``````import sys
import random
sys.setrecursionlimit(1500)
def prime(n):
"""
Generate all prime numbers less than n.
"""
yield 2
primes = []
for m in range(3,n,2):
if all(m%p for p in primes):
primes.append(m)
yield m

n=int(raw_input())
i=0
j=0
while(n!=-1):
p=list(prime(n))
sun=0
while(sun!=n and i<1000000000000000000000000000000):
F=random.sample(p,4)
sun=sum(F)
i+=1
if(sun==n):
for i in F:
if(j==3):
print i
else:
print i,
j+=1
else:
print 'Impossible.'
n=int(raw_input())
i=0``````

Time Limit: 4 seconds
Euler proved in one of his classic theorems that prime numbers are infinite in number. But
can every number be expressed as a summation of four positive primes? Your tutors dont know
the answer. May be you can help!!! I want your solution to be very efficient as we have inefficient
machines in the honours lab. The definition of a prime number for this problem is, A prime
number is a positive number which has exactly two distinct integer factors. As for example 37
is prime as it has exactly two distinct integer factors 37 and 1.
2.2 Input:
The input contains one integer number N (N<=10000000) in every line. This is the number you
will have to express as a summation of four primes. Input is terminated by end of file.
2.3 Output:
For each line of input there is one line of output, which contains four prime numbers according to
the given condition. If the number cannot be expressed as a summation of four prime numbers
print the line “Impossible.” in a single line. There can be multiple solutions. Any good solution
will be accepted.Your program should run in a continuous loop until a ‘-1’ is entered.
2.4 Sample Input:
24
36
46
-1
2.5 Sample Output:
3 11 3 7
3 7 13 13
11 11 17 7

my code take too long so exceed time limit.can any body help i am new at python

Edited by nav33n: Use the snippet textbox to post your working and fully tested code snippet.

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Last Post by pyTony

I tested your code for n=100,000 and "while(sun!=n and i<100000)" instead of i < 10**30 (you aren't going to do anything in 4 seconds using 10**30). It took 11 seconds for the prime function and one second for the remainder, so < 10 million would take 100 times as long for both parts and < 10**30 would take a lifetime. When testing for primes, you only have to test up to the square root of the number, and if you store the primes found, then you can divide by the primes found, up to the highest prime found (since all the other numbers would be divisible by one of the primes), and continue using odd numbers from there to the square root. For additional help, please comment your code as some people are not familiar with the newer features, like "all", and in fact still use version 2.5 which doesn't contain "all" AFAIK.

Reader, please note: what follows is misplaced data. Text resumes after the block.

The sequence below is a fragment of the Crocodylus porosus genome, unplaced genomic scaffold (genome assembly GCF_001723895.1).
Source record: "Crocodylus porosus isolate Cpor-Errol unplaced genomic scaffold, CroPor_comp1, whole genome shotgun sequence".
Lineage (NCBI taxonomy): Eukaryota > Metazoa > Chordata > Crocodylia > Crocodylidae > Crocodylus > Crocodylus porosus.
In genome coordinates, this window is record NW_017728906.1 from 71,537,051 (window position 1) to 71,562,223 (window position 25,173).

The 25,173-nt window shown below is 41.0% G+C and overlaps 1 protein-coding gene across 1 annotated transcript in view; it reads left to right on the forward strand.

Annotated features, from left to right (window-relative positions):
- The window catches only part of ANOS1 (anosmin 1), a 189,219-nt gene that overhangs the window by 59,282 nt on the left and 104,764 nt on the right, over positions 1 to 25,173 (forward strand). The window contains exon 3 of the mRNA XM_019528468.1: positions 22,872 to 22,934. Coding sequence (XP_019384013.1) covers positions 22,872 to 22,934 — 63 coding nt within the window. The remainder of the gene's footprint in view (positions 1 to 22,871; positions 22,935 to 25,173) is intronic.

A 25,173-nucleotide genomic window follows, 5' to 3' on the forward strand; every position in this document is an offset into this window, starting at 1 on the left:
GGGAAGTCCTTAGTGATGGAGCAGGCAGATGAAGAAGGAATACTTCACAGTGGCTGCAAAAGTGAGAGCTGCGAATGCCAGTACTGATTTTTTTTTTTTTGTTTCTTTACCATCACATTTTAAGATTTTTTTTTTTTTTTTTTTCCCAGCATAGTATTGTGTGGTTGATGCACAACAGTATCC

Actually functions any() and all() where introduced with the advent of Python 2.5. Here is a little test ...

``````# Guido proposed boolean functions any() and all() for Python25
# and higher, tested with PortablePython 2.5.4

# combine with generator expressions like this ...
seq = (11, 23, 45)
# True if any elements of seq are > 42
print( any(x > 42 for x in seq) )
# True if all elements of seq are nonzero
print( all(x != 0 for x in seq) )``````

Interesting alternative to

``````>>> filter(lambda x:x>42,seq) != () ## any number in seq is over 42
True
>>> filter(lambda x:x<11,seq) != () ## any number in seq is less than 11
False
>>> filter(lambda x:x<12,seq) != () ## any number in seq is less than 12
True
>>> filter(lambda x:x<12,seq) ## this is it
(11,)
>>>``````
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